The Dumpling and I experimented with different methods of making lanterns throughout September. Details can be found here.

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Dealing with the Aftermath of Typhoon Mangkhut

Typhoon Mangkut was supposedly the fiercest storm to hit Hong Kong in the last 30 years. For a few hours, our windows and door shook violently and rainwater leaked in non-stop.

The next morning, the Dumpling and I ventured outside to assess the damages. There were lots of downed trees and foliage as expected, but to our surprise there were also shattered seashells outside our flat! We live less than a quarter of a mile away from the beach, but we are also situated on a hill approximately 80 feet above sea level so these seashells were a long way from home. The Dumpling and I managed to find several intact ones which we brought home and painted.

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Our souvenirs from the typhoon.

Inside My Two Year Old’s Toy Box: Quality Over Quantity (Part 2)

Despite my love for wooden toys, it’s not realistic for our family to escape plastic ones entirely. They are everywhere because the truth is that there is a lot to love about them—they’re affordable, easy to clean, and come in so many vibrant colors and shapes. These are the ones currently in our toy rotation because the Dumpling and I play with them so often!

Plastic Pit Balls

They are a huge crowd pleaser when we host play dates, but I normally keep just few out and hide the rest…otherwise they end up everywhere—under the couch, on the beds, inside the washing machine, etc. The balls are great for gross motor skill activities: we toss, roll, and kick them around the house since they’re too soft to do any damage.

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Play Idea 1: Paint the balls. This was a recent Earth Day activity we did with a blue ball and washable green paint.

Play Idea 2: Scoop the balls with a ladle. Variations of this busy activity include color sorting and walking across the room without dropping the ball.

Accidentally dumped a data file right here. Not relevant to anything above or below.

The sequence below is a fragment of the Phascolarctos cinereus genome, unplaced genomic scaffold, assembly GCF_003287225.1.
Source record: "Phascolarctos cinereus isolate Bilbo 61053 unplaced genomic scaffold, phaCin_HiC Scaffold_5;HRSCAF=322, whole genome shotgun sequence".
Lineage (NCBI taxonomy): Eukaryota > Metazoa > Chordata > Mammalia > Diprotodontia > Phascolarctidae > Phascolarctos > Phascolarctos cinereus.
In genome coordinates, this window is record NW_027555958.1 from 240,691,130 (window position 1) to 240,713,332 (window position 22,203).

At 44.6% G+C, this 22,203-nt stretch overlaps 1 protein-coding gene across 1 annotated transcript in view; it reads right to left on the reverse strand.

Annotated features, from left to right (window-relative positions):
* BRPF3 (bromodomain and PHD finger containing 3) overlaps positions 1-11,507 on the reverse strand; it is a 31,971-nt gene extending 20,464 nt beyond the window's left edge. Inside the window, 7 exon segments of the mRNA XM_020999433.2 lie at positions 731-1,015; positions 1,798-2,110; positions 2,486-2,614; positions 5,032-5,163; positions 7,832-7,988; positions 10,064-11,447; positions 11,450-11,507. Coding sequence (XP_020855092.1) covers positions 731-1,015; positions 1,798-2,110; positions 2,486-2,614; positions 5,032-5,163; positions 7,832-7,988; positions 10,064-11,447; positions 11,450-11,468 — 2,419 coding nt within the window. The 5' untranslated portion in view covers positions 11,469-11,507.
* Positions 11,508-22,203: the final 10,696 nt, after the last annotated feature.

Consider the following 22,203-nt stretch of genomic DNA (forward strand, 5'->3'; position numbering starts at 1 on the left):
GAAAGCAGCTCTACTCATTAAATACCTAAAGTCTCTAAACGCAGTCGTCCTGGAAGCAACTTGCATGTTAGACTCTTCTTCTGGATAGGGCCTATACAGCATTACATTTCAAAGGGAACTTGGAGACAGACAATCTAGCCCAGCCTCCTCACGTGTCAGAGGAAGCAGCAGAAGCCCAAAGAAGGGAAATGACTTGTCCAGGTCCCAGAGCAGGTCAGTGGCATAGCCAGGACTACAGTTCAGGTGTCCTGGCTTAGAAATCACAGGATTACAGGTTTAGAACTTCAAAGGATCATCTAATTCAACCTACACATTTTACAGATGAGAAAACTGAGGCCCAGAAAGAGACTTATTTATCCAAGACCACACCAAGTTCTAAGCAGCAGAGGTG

Play Idea 3: Roll them down the stairs. I know this sounds asinine, but it kept the Dumpling entertained for solid 30 minute blocks when she was between 18 -24 months old. We also included other sensory balls of different size and weight and observed how differently each one moved.

Magnetic Doodle Board

I don’t let the Dumpling have free access to crayons or markers (for good reason), so we have a magnetic doodle board instead. It is a staple and has never left our toy box (our second one is currently on its last legs). We use it to free draw, review shapes, letters, and numbers, and have drawing contests!

Magnetic Foam Alphabet

Given the Dumpling’s obsession with the alphabet lately, we use this to review letters quite often.

Play Idea 1: Use the base board as a shape sorting puzzle.

Play Idea 2: Because the pieces are made of foam, they float and make great bath toys. Once they are wet, they also stick on glass!

Play Idea 3: Use the magnets as stamps on a magnetic doodle board.

Water Drawing Alphabet Flash Card Book

I love these water “magic” pens because they also provide mess-free coloring. While the Dumpling initially didn’t pay attention to the alphabet on top, she “colored” the pictures so often that they were always in her peripheral vision.

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Play Idea 1: “Clean” the animal/object. I give the Dumpling a wet sponge, and we make a game out of wiping the cards.

Play Idea 2: Match uppercase and lowercase letters. Did I ever mention that I love flashcards? I can arrange them any way I want and use however many I want. I usually start with four or five so my toddler doesn’t get overwhelmed and build up the difficulty level from there.

Duplo Sets

We love open-ended toys because our imagination is really the limit. The Dumpling just builds and builds and builds…I’m pretty sure she constructed something like the double decker couch once.

Cutting Food Set

The Dumpling loves pretend play in the kitchen, so I’m looking to replace the set (which was a hand-me-down) with a wooden alternative since she actually tried to lick some of these.

This wraps up what is currently in our toy box. I will continue to update what is in our rotation once we shake things up a bit!

When we have guests over, all of her toys slide neatly into our corner side table. Clean up is easy peasy! (Psst, our Grimm stacking rainbow is new!)

Inside My Two Year Old’s Toy Box: Quality Over Quantity (Part 1)

I recently purchased two sets of barn and jungle animals from a mom-and-pop store in Tsuen Wan. From the outside, they looked like the plastic toys used in zoo/farm/safari “pretend play” activities that I’ve been seeing all over Instagram, so I was pretty excited to open them when I got home. The moment I ripped off the packaging, however, I was overcame by a terrible chemical odor. Luckily I was able to toss everything out before the Dumpling knew of their existence. (I normally buy toys behind her back and always examine everything behind closed doors before letting her to play.)